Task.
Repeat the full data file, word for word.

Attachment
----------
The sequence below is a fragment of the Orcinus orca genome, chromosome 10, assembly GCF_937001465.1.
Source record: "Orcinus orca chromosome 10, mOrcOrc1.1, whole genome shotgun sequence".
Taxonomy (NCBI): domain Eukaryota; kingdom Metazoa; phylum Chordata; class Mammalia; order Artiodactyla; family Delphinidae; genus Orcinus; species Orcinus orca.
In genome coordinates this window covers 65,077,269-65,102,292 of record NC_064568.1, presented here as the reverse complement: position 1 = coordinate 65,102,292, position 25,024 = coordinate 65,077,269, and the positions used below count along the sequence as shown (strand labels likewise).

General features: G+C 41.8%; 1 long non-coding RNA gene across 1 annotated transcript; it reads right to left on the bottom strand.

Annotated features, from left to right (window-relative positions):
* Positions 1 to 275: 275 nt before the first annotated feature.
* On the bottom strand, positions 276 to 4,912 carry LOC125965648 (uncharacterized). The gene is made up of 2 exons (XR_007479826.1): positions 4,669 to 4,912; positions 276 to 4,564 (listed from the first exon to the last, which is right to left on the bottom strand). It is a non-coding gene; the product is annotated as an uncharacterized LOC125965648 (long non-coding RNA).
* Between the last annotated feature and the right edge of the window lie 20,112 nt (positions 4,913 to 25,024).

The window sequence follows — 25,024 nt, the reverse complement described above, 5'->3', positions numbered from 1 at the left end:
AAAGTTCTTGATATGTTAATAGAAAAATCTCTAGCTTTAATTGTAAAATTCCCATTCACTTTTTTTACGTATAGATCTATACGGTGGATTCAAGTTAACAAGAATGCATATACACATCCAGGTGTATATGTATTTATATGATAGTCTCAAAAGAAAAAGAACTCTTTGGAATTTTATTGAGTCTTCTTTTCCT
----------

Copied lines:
The sequence below is a fragment of the Orcinus orca genome, chromosome 10, assembly GCF_937001465.1.
Source record: "Orcinus orca chromosome 10, mOrcOrc1.1, whole genome shotgun sequence".
Taxonomy (NCBI): domain Eukaryota; kingdom Metazoa; phylum Chordata; class Mammalia; order Artiodactyla; family Delphinidae; genus Orcinus; species Orcinus orca.
In genome coordinates this window covers 65,077,269-65,102,292 of record NC_064568.1, presented here as the reverse complement: position 1 = coordinate 65,102,292, position 25,024 = coordinate 65,077,269, and the positions used below count along the sequence as shown (strand labels likewise).

General features: G+C 41.8%; 1 long non-coding RNA gene across 1 annotated transcript; it reads right to left on the bottom strand.

Annotated features, from left to right (window-relative positions):
* Positions 1 to 275: 275 nt before the first annotated feature.
* On the bottom strand, positions 276 to 4,912 carry LOC125965648 (uncharacterized). The gene is made up of 2 exons (XR_007479826.1): positions 4,669 to 4,912; positions 276 to 4,564 (listed from the first exon to the last, which is right to left on the bottom strand). It is a non-coding gene; the product is annotated as an uncharacterized LOC125965648 (long non-coding RNA).
* Between the last annotated feature and the right edge of the window lie 20,112 nt (positions 4,913 to 25,024).

The window sequence follows — 25,024 nt, the reverse complement described above, 5'->3', positions numbered from 1 at the left end:
AAAGTTCTTGATATGTTAATAGAAAAATCTCTAGCTTTAATTGTAAAATTCCCATTCACTTTTTTTACGTATAGATCTATACGGTGGATTCAAGTTAACAAGAATGCATATACACATCCAGGTGTATATGTATTTATATGATAGTCTCAAAAGAAAAAGAACTCTTTGGAATTTTATTGAGTCTTCTTTTCCT